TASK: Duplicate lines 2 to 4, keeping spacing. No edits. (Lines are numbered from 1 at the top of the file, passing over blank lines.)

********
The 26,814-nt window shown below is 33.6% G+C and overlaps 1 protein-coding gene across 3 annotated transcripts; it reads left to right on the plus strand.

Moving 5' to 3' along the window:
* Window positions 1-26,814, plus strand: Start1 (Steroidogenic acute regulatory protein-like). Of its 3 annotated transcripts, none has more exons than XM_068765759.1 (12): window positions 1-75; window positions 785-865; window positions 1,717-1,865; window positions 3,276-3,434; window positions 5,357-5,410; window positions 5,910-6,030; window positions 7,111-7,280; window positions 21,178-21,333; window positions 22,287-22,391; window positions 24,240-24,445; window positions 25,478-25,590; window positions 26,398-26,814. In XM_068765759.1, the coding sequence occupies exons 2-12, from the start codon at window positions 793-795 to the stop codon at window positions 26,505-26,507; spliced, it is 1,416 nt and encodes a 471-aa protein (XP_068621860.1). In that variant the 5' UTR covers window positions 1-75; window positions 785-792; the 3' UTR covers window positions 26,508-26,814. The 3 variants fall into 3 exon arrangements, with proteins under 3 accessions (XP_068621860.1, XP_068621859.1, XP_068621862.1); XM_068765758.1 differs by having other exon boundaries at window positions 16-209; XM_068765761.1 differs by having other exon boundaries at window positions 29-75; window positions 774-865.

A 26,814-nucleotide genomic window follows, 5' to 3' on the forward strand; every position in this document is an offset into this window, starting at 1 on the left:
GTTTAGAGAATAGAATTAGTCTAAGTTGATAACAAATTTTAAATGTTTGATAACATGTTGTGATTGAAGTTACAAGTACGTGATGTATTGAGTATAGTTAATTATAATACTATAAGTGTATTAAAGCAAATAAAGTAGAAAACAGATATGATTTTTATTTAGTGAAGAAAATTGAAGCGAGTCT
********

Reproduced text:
Moving 5' to 3' along the window:
* Window positions 1-26,814, plus strand: Start1 (Steroidogenic acute regulatory protein-like). Of its 3 annotated transcripts, none has more exons than XM_068765759.1 (12): window positions 1-75; window positions 785-865; window positions 1,717-1,865; window positions 3,276-3,434; window positions 5,357-5,410; window positions 5,910-6,030; window positions 7,111-7,280; window positions 21,178-21,333; window positions 22,287-22,391; window positions 24,240-24,445; window positions 25,478-25,590; window positions 26,398-26,814. In XM_068765759.1, the coding sequence occupies exons 2-12, from the start codon at window positions 793-795 to the stop codon at window positions 26,505-26,507; spliced, it is 1,416 nt and encodes a 471-aa protein (XP_068621860.1). In that variant the 5' UTR covers window positions 1-75; window positions 785-792; the 3' UTR covers window positions 26,508-26,814. The 3 variants fall into 3 exon arrangements, with proteins under 3 accessions (XP_068621860.1, XP_068621859.1, XP_068621862.1); XM_068765758.1 differs by having other exon boundaries at window positions 16-209; XM_068765761.1 differs by having other exon boundaries at window positions 29-75; window positions 774-865.

A 26,814-nucleotide genomic window follows, 5' to 3' on the forward strand; every position in this document is an offset into this window, starting at 1 on the left: